Breast cancer overtakes lung as most common cancer, WHO says
Lung cancer was most common malignancy for last two decades globally
Breast cancer has overtaken lung cancer as the most common form of the disease, accounting for nearly 12 per cent of new cases each year worldwide, the World Health Organization (WHO) said on Tuesday.
"For the first time, breast cancer now constitutes the most commonly occurring cancer globally," Andre Ilbawi, a cancer specialist at the WHO, told a UN briefing ahead of World Cancer Day on Thursday.
Lung cancer was the most common type for the last two decades, but is now in second place, ahead of colorectal cancer, which is the third-most widespread, Ilbawi said.
An estimated 2.3 million new cases of breast cancer were diagnosed last year, representing 11.7 per cent of all cancer cases, the WHO said in a statement. "Among women, breast cancer is the most commonly diagnosed cancer and the leading cause of cancer death worldwide," it said.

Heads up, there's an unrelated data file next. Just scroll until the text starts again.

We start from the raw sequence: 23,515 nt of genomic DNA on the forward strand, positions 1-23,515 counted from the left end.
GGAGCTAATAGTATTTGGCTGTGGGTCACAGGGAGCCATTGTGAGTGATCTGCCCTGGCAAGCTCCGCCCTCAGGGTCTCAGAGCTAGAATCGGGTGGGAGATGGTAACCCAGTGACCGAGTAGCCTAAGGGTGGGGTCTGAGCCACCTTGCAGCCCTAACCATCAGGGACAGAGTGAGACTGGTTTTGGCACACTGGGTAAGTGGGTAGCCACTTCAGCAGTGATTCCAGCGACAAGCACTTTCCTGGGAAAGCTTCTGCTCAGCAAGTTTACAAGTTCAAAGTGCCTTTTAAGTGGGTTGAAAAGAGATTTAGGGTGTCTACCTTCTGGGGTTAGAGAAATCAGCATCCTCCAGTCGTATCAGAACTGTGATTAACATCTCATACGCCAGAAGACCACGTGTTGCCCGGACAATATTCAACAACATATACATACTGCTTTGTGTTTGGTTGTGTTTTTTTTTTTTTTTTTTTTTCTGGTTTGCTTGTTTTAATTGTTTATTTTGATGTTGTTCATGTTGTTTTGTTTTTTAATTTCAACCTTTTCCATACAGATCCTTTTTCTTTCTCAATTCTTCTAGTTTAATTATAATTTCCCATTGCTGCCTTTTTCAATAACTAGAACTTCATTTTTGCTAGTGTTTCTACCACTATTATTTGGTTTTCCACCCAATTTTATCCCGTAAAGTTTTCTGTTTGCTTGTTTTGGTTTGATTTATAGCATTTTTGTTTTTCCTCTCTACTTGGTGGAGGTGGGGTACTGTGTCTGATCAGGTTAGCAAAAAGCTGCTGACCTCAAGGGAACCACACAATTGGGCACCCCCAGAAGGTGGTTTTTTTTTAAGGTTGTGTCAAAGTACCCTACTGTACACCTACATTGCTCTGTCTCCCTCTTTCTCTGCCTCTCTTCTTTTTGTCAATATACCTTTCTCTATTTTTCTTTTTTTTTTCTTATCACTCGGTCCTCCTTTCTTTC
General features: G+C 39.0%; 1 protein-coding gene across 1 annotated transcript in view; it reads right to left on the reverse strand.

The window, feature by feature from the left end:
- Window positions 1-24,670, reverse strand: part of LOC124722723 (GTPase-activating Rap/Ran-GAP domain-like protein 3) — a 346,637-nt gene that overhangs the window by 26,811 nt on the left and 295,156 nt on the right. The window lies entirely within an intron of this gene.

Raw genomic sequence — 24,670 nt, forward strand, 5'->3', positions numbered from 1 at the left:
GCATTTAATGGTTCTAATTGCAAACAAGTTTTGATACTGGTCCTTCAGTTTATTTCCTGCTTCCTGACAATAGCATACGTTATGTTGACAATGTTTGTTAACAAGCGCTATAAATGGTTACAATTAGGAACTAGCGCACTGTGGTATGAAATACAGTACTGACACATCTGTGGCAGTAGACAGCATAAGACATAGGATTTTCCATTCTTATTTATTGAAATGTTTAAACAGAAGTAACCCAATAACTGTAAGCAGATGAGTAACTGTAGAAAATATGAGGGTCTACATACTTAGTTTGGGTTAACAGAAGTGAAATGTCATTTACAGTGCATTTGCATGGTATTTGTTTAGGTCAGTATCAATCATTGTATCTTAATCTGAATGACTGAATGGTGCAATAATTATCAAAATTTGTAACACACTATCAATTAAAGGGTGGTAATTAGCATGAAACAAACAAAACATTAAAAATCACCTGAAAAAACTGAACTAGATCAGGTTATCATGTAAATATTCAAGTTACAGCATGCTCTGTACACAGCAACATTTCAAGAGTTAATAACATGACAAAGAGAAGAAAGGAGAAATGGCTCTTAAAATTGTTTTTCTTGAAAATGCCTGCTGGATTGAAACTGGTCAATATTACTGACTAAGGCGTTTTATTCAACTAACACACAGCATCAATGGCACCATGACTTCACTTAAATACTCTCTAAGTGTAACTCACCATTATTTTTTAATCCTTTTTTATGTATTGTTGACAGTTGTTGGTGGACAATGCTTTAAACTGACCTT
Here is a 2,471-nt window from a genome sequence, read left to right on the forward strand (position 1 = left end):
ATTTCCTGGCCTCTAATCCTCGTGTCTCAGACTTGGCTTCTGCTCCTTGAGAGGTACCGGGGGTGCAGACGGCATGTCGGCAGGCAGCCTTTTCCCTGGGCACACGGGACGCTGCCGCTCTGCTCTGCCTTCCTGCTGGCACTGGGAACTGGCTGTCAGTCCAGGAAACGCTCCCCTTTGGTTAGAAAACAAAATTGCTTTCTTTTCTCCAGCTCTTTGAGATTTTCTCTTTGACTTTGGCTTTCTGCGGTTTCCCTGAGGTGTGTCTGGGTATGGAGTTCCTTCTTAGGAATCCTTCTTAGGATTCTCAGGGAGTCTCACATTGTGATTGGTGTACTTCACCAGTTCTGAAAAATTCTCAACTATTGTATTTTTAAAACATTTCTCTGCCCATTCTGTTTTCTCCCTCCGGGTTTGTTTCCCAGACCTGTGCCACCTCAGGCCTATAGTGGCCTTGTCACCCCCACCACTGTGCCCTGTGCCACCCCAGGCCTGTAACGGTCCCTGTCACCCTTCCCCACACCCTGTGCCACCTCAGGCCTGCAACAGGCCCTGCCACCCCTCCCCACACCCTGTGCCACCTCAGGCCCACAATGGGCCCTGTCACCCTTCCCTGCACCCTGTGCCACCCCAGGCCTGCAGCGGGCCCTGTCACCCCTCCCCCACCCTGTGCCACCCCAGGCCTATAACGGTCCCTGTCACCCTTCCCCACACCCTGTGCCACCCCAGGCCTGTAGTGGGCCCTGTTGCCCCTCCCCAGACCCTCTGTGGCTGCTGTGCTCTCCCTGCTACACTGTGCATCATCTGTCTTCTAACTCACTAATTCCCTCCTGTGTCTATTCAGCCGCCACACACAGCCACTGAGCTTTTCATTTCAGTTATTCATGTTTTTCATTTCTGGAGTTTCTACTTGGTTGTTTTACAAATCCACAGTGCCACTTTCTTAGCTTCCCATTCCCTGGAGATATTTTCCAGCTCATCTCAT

Ilbawi noted that obesity in women was a common risk factor in breast cancer, and is also driving overall cancer numbers.
30M new cancer cases a year by 2040: WHO
As the global population grows and life expectancy increases, cancer is expected to become more common, rising to about 30 million new cases per year in 2040 from 19.3 million in 2020, Ilbawi said.
The WHO, warning against risk factors, said that around one third of deaths from cancer are due to tobacco use, high body mass index, low fruit and vegetable intake, lack of physical activity and alcohol use.
The coronavirus pandemic is disrupting cancer treatment in about half the countries it surveyed, Ilbawi said, pointing to delays in diagnosis, health-care workers under extreme stress and research being impacted.
Last year, researchers with the Canadian Cancer Society estimated there will be 225,800 new diagnoses of cancer in 2020 in this country — with cases of lung cancer (29,800), breast cancer (27,700), colorectal cancer (26,900) and prostate cancer (23,300) accounting for almost half (48 per cent) of new diagnoses.
With files from CBC News